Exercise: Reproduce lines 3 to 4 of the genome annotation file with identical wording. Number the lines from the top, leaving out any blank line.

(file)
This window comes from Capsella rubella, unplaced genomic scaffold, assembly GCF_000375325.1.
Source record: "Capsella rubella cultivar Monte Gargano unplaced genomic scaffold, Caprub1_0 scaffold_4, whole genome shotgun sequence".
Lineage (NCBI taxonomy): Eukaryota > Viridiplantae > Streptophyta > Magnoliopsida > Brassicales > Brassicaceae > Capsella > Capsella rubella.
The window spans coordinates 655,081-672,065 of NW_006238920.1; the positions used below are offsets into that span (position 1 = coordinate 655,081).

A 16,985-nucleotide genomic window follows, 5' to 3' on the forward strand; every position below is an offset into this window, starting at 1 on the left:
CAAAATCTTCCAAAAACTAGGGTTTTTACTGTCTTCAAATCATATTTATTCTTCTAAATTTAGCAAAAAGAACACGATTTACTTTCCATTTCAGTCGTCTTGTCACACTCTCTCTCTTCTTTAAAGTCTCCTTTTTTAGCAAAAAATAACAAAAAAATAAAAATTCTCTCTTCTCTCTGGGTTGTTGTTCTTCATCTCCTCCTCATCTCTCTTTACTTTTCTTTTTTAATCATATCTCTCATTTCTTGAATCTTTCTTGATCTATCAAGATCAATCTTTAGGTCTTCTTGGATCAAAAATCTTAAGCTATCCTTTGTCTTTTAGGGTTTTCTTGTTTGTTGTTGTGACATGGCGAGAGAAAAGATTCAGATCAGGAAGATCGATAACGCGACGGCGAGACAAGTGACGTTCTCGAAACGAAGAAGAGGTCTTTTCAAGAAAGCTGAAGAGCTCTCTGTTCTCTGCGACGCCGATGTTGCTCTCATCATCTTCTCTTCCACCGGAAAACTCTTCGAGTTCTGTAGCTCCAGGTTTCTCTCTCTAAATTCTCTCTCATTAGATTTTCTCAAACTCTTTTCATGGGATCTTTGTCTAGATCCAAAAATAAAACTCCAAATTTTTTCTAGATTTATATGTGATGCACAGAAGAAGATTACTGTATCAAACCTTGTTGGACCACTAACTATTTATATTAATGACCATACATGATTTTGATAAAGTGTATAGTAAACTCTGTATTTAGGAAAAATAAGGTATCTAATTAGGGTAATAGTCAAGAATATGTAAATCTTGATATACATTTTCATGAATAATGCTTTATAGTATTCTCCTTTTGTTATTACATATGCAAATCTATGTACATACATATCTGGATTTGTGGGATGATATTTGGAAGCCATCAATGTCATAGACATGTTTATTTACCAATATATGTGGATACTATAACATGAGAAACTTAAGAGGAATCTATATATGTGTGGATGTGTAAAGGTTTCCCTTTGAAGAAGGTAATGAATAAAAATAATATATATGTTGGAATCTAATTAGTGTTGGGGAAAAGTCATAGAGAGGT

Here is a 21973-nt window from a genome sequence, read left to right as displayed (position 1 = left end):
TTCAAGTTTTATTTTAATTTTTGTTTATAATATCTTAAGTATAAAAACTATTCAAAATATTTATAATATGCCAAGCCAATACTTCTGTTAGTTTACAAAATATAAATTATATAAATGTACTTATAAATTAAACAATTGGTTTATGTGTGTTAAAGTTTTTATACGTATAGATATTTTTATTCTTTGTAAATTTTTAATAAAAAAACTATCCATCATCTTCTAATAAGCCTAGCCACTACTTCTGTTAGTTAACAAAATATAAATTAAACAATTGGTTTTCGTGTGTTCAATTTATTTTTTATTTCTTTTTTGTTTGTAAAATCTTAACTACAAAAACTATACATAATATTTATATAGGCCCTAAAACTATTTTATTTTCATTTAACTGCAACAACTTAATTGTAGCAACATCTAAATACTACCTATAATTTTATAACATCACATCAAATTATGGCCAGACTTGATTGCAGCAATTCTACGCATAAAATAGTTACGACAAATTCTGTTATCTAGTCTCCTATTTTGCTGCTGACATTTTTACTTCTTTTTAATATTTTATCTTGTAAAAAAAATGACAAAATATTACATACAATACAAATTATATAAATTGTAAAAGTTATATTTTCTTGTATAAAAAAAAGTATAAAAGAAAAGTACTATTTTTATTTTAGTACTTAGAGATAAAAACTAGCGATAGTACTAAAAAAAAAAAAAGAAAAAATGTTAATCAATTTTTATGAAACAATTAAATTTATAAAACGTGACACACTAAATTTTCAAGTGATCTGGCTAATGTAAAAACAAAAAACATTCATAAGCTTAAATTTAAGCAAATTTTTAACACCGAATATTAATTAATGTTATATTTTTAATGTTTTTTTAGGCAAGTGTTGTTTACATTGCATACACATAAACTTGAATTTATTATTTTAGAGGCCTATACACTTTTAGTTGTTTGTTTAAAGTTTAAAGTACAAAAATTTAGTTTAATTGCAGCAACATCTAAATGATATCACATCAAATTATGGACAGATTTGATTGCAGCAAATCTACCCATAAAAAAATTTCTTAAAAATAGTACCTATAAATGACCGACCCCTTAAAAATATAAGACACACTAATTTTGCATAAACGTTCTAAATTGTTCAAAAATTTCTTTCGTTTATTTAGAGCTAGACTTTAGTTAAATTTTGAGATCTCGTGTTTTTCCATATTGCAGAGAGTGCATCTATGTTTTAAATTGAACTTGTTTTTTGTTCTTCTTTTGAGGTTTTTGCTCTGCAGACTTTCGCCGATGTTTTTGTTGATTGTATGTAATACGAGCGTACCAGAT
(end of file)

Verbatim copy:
Lineage (NCBI taxonomy): Eukaryota > Viridiplantae > Streptophyta > Magnoliopsida > Brassicales > Brassicaceae > Capsella > Capsella rubella.
The window spans coordinates 655,081-672,065 of NW_006238920.1; the positions used below are offsets into that span (position 1 = coordinate 655,081).